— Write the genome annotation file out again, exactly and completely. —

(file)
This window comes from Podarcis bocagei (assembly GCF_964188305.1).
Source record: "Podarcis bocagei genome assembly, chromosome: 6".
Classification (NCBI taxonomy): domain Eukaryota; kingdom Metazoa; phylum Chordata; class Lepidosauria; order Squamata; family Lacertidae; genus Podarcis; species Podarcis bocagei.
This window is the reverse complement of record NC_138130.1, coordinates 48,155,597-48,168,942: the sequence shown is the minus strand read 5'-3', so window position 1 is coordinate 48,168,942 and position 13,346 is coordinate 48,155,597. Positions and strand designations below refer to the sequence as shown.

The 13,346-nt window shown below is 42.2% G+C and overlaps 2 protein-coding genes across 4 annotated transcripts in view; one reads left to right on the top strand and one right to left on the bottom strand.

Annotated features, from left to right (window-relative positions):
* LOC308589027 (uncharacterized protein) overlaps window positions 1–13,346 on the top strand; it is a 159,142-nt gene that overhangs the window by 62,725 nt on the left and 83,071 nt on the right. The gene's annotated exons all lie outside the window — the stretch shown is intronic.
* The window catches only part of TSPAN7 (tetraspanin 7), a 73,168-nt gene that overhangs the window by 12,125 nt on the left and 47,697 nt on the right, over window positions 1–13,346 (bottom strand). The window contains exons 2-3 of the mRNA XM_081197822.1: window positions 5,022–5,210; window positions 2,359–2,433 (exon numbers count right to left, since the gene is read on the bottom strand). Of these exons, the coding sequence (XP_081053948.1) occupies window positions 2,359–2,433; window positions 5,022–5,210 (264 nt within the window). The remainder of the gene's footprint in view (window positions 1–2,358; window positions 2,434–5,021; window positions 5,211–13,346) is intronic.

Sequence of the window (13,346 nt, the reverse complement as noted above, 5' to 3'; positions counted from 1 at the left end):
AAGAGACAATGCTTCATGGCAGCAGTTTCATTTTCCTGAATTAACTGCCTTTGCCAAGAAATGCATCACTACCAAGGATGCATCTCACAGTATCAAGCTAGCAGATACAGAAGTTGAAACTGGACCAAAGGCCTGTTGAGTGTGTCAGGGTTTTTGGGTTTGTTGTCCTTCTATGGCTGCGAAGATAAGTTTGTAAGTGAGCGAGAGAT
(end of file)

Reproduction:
This window comes from Podarcis bocagei (assembly GCF_964188305.1).
Source record: "Podarcis bocagei genome assembly, chromosome: 6".
Classification (NCBI taxonomy): domain Eukaryota; kingdom Metazoa; phylum Chordata; class Lepidosauria; order Squamata; family Lacertidae; genus Podarcis; species Podarcis bocagei.
This window is the reverse complement of record NC_138130.1, coordinates 48,155,597-48,168,942: the sequence shown is the minus strand read 5'-3', so window position 1 is coordinate 48,168,942 and position 13,346 is coordinate 48,155,597. Positions and strand designations below refer to the sequence as shown.

The 13,346-nt window shown below is 42.2% G+C and overlaps 2 protein-coding genes across 4 annotated transcripts in view; one reads left to right on the top strand and one right to left on the bottom strand.

Annotated features, from left to right (window-relative positions):
* LOC308589027 (uncharacterized protein) overlaps window positions 1–13,346 on the top strand; it is a 159,142-nt gene that overhangs the window by 62,725 nt on the left and 83,071 nt on the right. The gene's annotated exons all lie outside the window — the stretch shown is intronic.
* The window catches only part of TSPAN7 (tetraspanin 7), a 73,168-nt gene that overhangs the window by 12,125 nt on the left and 47,697 nt on the right, over window positions 1–13,346 (bottom strand). The window contains exons 2-3 of the mRNA XM_081197822.1: window positions 5,022–5,210; window positions 2,359–2,433 (exon numbers count right to left, since the gene is read on the bottom strand). Of these exons, the coding sequence (XP_081053948.1) occupies window positions 2,359–2,433; window positions 5,022–5,210 (264 nt within the window). The remainder of the gene's footprint in view (window positions 1–2,358; window positions 2,434–5,021; window positions 5,211–13,346) is intronic.

Sequence of the window (13,346 nt, the reverse complement as noted above, 5' to 3'; positions counted from 1 at the left end):
AAGAGACAATGCTTCATGGCAGCAGTTTCATTTTCCTGAATTAACTGCCTTTGCCAAGAAATGCATCACTACCAAGGATGCATCTCACAGTATCAAGCTAGCAGATACAGAAGTTGAAACTGGACCAAAGGCCTGTTGAGTGTGTCAGGGTTTTTGGGTTTGTTGTCCTTCTATGGCTGCGAAGATAAGTTTGTAAGTGAGCGAGAGAT